To kick off the debut issue, cocktail guru David Wondrich wrote an opening letter as the club’s first fictional “president.” The magazine — which Sasso says is the world’s only “annual quarterly” — also featured stories from the owners, recipes, fake ads (and real ones for their colleagues), letters to the editor, and even a preview menu, formatted like a centerfold. Sasso says the publication is a hit with the restaurant’s clientele. “We had to do a second run of the first issue due to demand, and we’re about to print another run of the second issue as well — but also because of a chronic typo bug that issue seemed to catch.”

Finesse and its ilk


One of the most unusual fine-dining trends of the last decade is the rise of restaurant vanity publications — thin, glossy magazines that celebrate the work being done at the high-profile restaurants that offer these publications to guests, usually for free. Over the last six years, Donatella Arapia, David Burke and Gotham Bar & Grill all decided to publish magazines in this vein. (A company called Haute Life Press produced a few of these, and several others.) Thomas Keller’s Finesse helped kickstart this relatively innocuous trend, and it remains a cut above the rest, thanks to sharp design and contributions from some talented writers.

If you’re a fan of Keller’s brand of auteurist California cuisine, there’s a good chance you’ll dig the words and photos inside Finesse. Launched in 2010, the biannual journal originally offered behind-the-scenes details on Keller’s restaurants in California and New York, but the purview has since expanded to include “different themes of importance” to Keller, with contributions from notable food writers. The recently-released “evolution” issue features stories about talented chefs like Jessica Koslow, Gavin Kaysen, David Tanis, and Curtis Duffy.

And on the horizon...

• Chicago super star Stephanie Izard is gearing up to launch her own publication soon. The chef behind Girl and the Goat and Little Goat says that she wants to “create an outlet that lets us explore new cultures, ingredients, people, and places through food and travel.” Although she has not announced any details about the title or publication date, Izard began hiring her team earlier this year. “Everything from Food & Wine to National Geographic to Real Simple to the New Yorker has been a source of inspiration,” Izard says.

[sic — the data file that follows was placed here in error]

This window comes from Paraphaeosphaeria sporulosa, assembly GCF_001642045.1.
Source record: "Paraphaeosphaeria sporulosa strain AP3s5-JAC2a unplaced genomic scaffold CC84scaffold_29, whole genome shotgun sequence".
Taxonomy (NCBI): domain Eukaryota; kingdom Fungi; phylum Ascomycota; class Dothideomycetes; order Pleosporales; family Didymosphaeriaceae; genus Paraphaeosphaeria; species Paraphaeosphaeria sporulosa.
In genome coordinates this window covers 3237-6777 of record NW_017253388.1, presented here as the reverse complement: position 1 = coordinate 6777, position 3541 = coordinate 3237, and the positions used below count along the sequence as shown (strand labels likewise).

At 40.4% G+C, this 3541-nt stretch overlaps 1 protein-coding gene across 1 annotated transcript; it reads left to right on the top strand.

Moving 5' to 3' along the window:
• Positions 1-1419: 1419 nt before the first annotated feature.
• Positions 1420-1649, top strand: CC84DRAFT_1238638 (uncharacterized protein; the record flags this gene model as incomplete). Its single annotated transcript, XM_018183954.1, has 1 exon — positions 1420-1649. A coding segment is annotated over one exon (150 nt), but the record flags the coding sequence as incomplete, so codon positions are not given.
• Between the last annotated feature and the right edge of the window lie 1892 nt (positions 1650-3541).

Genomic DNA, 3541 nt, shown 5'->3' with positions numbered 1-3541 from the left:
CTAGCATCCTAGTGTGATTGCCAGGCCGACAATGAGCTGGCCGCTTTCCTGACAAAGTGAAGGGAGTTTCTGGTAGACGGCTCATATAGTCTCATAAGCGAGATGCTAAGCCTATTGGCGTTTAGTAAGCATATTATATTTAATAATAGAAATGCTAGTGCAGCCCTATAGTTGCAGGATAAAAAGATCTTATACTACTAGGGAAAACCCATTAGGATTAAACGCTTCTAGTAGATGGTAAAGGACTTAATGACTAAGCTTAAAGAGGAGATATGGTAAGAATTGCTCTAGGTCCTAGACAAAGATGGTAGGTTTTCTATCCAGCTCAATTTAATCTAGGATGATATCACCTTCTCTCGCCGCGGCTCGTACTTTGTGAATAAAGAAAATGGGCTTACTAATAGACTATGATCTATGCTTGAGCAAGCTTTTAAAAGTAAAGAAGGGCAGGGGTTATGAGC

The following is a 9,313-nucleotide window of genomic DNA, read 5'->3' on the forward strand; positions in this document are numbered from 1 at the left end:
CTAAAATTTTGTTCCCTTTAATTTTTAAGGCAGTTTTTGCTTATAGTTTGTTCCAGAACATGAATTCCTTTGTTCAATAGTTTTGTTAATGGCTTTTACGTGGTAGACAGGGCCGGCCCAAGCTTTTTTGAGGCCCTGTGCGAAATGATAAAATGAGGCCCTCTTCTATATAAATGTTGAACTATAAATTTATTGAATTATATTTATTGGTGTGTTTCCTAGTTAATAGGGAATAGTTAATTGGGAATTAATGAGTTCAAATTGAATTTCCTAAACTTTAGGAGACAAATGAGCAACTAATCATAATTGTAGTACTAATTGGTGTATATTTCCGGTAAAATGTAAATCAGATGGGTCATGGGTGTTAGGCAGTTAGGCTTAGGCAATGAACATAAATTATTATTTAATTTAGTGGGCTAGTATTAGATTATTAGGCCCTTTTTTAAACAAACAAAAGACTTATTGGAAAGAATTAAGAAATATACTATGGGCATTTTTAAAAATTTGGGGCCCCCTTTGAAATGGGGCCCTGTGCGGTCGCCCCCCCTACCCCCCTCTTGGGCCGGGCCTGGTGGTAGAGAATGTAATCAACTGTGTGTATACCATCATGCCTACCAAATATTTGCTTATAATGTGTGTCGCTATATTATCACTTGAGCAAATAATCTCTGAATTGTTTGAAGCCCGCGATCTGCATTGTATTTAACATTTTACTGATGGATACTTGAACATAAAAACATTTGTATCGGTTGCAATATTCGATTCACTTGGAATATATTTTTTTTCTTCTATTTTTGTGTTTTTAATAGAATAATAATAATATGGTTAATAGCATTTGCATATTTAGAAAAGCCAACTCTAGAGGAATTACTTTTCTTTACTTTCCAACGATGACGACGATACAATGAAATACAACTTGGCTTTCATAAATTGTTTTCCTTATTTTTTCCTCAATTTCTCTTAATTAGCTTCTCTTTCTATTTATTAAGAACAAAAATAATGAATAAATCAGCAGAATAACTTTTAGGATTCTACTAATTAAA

Nicky Muncy, the former pastry chef at Coi in San Francisco, is currently hard at work on the first issue of a new independent magazine called Toothache, which will feature contributions from his chef colleagues. “I’m pretty much giving the chefs blank pages, and letting them put in whatever they want,” he says. “Most of the content is beautiful food pictures and recipes, although there is a little bit of informative food writing.” The debut issue, which Muncy hopes to launch in a few months, will focus primarily on pastries, although he hopes to eventually offer “an equal savory-to-pastry ratio.“ The magazine already has a stunning Instagram page.


Heather Sperling and Emily Fiffer, two veteran food writers, are putting the finishing touches on a farm-to-table restaurant in the Silver Lake neighborhood of Los Angeles called Botanica, which will also have an affiliated print magazine. The Botanica homepage is already essentially a digital publication that’s full of lovely food photographs and recipes.

“Once we open, we’ll be populating it almost daily with everything coming out of the kitchen — and we imagine it will organically expand to include pieces on wine, cocktails, produce, and any and all other elements that make Botanica what it is,” Sperling says. “It’s meant to be a digital repository of everything in the restaurant — one that is designed to be extremely useful and, hopefully, inspiring.”

After the restaurant is up and running, Sperling plans to launch the magazine, perhaps as a quarterly. The restaurateur and her business partners have a friend in the print publishing world who will be assisting with the production. Sperling also notes: “For Emily and me, a dream afternoon includes sunshine, a comfortable couch and lots of pages to turn.”

Oh, and one more thing...

• Later this year, Sqirl’s chef/restaurateur Jessica Koslow and her team are planning to open an ambitious new LA project that will likely have an affiliated publication. Koslow says that the as-yet-unnamed restaurant will showcase “very California meets Israeli meets Georgian, Moroccan, and Mexican technique.” The sprawling space will incorporate both sonic and visual pieces of art. Presumably, the publication will cover the food, the art, and everything else that’s going on at the restaurant. Creative director Scott Barry recently told Eater: "I really like the idea of taking stuff that we're interested in and actually handing that information out to people."

Greg Morabito is a senior editor at Eater.
Editor: Erin DeJesus